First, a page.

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Baby Bobcat

Springfield, Illinois

January/February 2016

Top Ten BobcatTop Ten Hopewell NecklaceThe native cultures of ancient North America expressed their close relationship to animals in their art and their rituals, none more so than the Hopewell Culture, which flourished along the rivers of the Northeast and Midwest between 200 B.C. and A.D. 500. When Angela Perri of the Max Planck Institute for Evolutionary Anthropology opened a box in the Illinois State Museum’s collection labeled “puppy,” she expected to find the remains of a dog burial, common enough in the Hopewell Culture. The bones had come from a 1980s rescue excavation at the Elizabeth Mounds site in western Illinois. “As soon as I opened it, I said, ‘I think we have a problem,’” Perri recalls. “I knew right away from its distinctive teeth that it was a cat.”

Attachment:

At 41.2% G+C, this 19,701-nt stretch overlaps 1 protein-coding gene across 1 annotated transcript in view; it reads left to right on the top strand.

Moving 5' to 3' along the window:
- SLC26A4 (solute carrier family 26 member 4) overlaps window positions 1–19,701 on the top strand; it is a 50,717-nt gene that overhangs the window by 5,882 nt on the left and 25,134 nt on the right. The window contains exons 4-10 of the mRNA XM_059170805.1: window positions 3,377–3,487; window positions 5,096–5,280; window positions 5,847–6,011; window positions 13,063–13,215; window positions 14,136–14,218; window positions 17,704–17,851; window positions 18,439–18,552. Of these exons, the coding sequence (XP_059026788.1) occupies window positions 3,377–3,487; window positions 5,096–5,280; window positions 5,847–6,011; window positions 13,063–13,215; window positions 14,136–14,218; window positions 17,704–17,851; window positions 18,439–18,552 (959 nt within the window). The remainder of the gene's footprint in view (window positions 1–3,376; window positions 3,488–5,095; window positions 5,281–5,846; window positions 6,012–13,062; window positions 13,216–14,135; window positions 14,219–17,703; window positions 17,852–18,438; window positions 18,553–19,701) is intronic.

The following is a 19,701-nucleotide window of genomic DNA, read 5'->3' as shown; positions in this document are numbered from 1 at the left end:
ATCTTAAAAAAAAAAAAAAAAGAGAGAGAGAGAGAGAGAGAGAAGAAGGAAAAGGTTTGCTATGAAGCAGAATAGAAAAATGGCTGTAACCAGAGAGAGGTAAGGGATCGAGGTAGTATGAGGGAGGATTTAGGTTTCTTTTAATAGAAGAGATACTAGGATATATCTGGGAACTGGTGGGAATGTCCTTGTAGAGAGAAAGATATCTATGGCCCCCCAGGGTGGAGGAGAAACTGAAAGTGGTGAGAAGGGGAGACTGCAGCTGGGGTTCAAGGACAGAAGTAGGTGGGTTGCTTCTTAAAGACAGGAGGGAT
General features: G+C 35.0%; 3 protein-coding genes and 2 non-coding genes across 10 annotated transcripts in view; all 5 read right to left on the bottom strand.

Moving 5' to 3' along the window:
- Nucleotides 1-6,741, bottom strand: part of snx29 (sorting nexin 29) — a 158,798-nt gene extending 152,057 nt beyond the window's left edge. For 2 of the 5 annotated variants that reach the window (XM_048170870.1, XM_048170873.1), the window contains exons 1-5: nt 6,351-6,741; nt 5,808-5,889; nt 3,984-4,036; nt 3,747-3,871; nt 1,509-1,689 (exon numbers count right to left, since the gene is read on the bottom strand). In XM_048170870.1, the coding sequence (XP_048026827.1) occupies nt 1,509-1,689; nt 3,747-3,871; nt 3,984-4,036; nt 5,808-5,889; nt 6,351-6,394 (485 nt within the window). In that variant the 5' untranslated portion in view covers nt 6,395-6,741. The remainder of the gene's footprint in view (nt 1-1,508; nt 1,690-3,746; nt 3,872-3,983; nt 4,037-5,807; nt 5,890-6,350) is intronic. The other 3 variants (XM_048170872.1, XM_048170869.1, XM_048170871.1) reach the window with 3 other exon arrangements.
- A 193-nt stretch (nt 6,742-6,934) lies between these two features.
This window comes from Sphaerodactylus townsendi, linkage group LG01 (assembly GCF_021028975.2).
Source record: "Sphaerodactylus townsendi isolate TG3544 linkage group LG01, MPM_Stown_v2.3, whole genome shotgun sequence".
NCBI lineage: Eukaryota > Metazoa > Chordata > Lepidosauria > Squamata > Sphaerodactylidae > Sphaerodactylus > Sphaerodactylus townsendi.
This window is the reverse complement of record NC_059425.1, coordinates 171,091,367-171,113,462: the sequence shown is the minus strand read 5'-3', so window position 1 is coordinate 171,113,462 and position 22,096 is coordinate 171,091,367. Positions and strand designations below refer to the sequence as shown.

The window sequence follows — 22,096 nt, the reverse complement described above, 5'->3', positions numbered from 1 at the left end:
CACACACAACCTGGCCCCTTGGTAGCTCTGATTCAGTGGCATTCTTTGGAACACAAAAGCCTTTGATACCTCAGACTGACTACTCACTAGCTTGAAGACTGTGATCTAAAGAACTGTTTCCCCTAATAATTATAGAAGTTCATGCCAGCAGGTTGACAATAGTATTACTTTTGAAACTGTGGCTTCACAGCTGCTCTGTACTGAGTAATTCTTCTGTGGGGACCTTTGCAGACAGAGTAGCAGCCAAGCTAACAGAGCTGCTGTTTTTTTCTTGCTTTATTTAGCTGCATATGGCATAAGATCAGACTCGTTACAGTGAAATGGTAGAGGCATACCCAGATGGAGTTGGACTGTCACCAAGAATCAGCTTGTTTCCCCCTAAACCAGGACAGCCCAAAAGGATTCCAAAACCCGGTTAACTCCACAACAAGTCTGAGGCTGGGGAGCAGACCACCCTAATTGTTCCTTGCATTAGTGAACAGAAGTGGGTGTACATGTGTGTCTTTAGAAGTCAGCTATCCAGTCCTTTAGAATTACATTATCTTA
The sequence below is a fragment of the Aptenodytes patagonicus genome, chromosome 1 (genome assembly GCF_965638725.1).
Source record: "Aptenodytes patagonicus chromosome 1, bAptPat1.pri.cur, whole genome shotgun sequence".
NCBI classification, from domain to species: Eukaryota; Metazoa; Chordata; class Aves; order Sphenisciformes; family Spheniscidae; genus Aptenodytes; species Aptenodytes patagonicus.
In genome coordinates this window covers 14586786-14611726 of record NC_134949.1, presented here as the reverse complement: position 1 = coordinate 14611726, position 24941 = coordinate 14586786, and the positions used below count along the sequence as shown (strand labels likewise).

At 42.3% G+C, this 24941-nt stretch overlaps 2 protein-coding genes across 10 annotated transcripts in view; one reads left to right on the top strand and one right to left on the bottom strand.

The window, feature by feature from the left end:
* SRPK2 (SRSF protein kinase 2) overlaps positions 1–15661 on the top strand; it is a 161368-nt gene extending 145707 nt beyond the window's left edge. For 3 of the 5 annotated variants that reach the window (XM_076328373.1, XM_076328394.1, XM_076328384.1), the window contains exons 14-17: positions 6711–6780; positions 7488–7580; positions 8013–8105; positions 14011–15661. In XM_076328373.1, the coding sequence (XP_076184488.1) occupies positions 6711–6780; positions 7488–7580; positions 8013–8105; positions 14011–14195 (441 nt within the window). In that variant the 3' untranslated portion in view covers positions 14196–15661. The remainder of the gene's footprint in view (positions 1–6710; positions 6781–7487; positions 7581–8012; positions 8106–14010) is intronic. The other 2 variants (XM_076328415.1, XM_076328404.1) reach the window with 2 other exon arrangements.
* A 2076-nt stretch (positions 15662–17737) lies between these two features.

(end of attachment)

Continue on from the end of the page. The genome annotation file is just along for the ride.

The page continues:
She determined that the nearly complete skeleton belonged to a juvenile bobcat, between four and seven months old. The bones show no signs of trauma, indicating the bobkitten likely died of natural causes, probably malnutrition. “It looks like they came across a baby that they tried to raise but failed,” says Perri. “When it died they had become close enough to it that it warranted this special burial.”


Along with the bones, Perri found four shell beads and two carved effigies of bear teeth worn as a necklace—grave goods common to Hopewell human burials—making this the only decorated burial of a wild cat found in North America, as well as the only animal buried alone in its own mound. Though the Hopewell had had domesticated dogs for hundreds of years, Perri says that having a tamed bobcat would have been “a very uncommon experience.”



Discovering a Bobkitten


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